Now I am just a literalist in reading the Bible.  When he says, “In everything,” I am supposing that God inspired him to say that.  Not just in some tremendous catastrophic providence are we to talk to God, but in everything: food, drink, clothing, shelter, children, work, health, strength, life, everything.  God is not displeased if we take anything before Him.  Just talk to God as you would a dear, close, and intimate friend.  Tell Him everything, lay it all before Him, proseuchē, talking to God.  Now that doesn’t mean stilted language, you know, beautifully worded intercessory sentences.

Queen Victoria had a deep abiding devotion for the Christian Jew Benjamin Disraeli, her prime minister.  She also had one other tremendously gifted minister named William Gladstone.  But Queen Victoria said when Gladstone spoke to her he addressed her as though she were an assembly, an institution, a parliament.  Well, it’s sort of easy for us to fall into that kind of a habit in addressing God.  Now it is perfectly in order to address God in high flown perorations, and especially a beautiful public prayer, but prayer is not alone defined as being tremendously, classically expressed language.  It can be a heart cry.  It can be while you’re busy with your hands, or driving to work, or as you’re consumed in a task, just talk to God, talk to Him about everything, everything, address it to God!

I was amused by reading of the dedication of the monument on Bunker Hill.  The next day the newspaper, in praising the man who led the prayer of dedication, the newspaper said it was the finest prayer ever addressed to an American audience.  Well, that’s all in order I suppose; but prayer is addressed to God, proseuchē, to God.  And talk to Him about everything, anything.

Now, he says, “In prayer, proseuchē, and supplication,” deēsis;  he uses another word here, “in prayer and supplication let your requests,” aitēma, requests [Philippians 4:6].  Well, what are deēsis and aitēma?  That is prayer that is intensified, it is importunate prayer, it is a request that is earnestly and zealously and repetitively laid before God!  Deēsis, aitēma, knocking at the door of God, earnestly, zealously, importunately.  I think of the story of Elijah on Mt. Carmel.  The Bible says that he bowed his face between his knees, and he prayed God for the breaking of the drought that had consumed Israel for three and a half years [1 Kings 17:1, 18:1; James 5:17-18].  Think of the burning desert, brass heavens, iron earth, with no rain for three and a half years.  And the prophet of God bowed, put his face between his knees [1 Kings 18:42], and prayed God for rain [1 Kings 18:42].  And he sent his servant to the head of Mt. Carmel to look out over the great sea, the Mediterranean Sea.  And the servant came back and said, “There is nothing.”  And the prophet bowed his head again between his knees.  I can just see Elijah do that.  Begging God, deēsis, aitēma, and he sent his servant.  The servant came back and said, “There is nothing.”  And Elijah sent his servant after that prayer, a fourth time, and a fifth time, and a sixth time.  And each time the servant came back, “There is nothing.”  But when Elijah had finished his supplication, his deēsis, the seventh time, the servant came back and said, “I see over the Mediterranean a cloud this size of a man’s hand.”  And Elijah said to Ahab, “Arise, there is a sound of abundance of rain” [1 Kings 18:41-45].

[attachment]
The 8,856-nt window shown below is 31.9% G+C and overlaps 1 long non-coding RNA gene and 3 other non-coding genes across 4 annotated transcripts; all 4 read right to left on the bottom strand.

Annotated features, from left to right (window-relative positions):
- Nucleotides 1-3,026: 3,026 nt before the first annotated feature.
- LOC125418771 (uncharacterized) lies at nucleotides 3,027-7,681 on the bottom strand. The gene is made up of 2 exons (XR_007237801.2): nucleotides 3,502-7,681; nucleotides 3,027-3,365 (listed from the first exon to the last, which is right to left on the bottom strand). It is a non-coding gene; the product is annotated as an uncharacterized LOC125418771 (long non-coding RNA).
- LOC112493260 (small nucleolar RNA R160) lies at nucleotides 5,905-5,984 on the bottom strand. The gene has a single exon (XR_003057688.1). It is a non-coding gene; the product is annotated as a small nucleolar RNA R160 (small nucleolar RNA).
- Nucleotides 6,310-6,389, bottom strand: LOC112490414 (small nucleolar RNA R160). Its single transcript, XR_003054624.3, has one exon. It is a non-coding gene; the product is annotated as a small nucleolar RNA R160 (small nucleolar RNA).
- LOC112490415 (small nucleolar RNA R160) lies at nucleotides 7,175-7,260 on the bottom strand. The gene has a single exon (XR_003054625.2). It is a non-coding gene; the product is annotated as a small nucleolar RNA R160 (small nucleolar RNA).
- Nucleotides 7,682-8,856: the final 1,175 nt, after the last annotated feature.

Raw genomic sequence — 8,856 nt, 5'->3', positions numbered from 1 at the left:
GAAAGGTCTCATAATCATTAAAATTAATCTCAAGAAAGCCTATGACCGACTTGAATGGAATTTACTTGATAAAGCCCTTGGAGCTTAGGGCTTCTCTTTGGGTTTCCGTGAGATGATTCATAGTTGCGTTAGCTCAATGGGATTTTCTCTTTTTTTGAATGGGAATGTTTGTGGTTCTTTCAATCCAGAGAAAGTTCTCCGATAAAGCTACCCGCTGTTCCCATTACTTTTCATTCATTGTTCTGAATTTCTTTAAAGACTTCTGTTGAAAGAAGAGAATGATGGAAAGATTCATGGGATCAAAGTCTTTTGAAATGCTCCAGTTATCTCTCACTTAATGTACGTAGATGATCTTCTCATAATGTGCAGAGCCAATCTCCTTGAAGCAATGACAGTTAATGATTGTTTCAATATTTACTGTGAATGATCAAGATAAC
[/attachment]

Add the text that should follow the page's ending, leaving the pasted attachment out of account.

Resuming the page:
Prayer and importunity, prayer, earnest supplication [Philippians 4:6], these are the two wings upon which the soul soars into heaven and before God, rising up.  There’s an upness in prayer and supplication that is ever a concomitant to its offering before God.  I feel it to speak of it.  I sense it in my own soul here.  I can’t think of it without an upness in it.  There is a heavenliness, there’s a lifting of the soul and the life God-ward when we pray.  These are the two wings, prayer and supplication, upon which we rise to the heights of glory.  God made us that way.  He put that in us, the freedom to rise in prayer and supplication to God [Philippians 4:6].  I say, He made us to soar, to rise!

A little girl, all of her life living in the concrete canyons of the great city of London, was taken for the first time out in the country.  And she saw there a bird, and she turned to her mommy and said, “Oh Mommy, look at that poor little bird.  It has got no cage.”  Well, she’d never seen a bird like God made it:  to be free and to fly in God’s blue heaven.  This last week I read about a man who took an eagle chick, an eaglet just out of the shell, and he brought it to his farm, and he put it in a coop with the chickens.  And the eagle grew up in the chicken coop.

Well, the farmer moved away, and he didn’t know what to do with that eagle, which is now a great bird, there in the chicken coop.  So he took the eagle and set the eagle free in the garden.  And the eagle walked around like a chicken in the garden.  It was just a bigger coop; it was just a bigger run.  So the farmer took the great giant bird and put it on the top of the barn.  The sun was behind a cloud, and when the sun came out and shined down from heaven, that great eagle looked up into the sky and to God’s sun, and he stretched one mighty wing, and he stretched the other mighty wing, and with a cry he began to soar toward God’s heaven, that’s we.  How many times do we live like chickens or like a caged bird, with our little cup of seed and our little glass of water, and our little glass of water, when God made us to soar, to rise, to look heavenward and God-ward?  That’s where we belong.  Not down here, but up there.  Not defeated and full of worry and care and trepidation and foreboding, but living in the light and the glory of the freedom and conquest and triumph of our Lord.  “Kairos,” he says, “engus.” “He is at hand; He is near” [Philippians 4:5].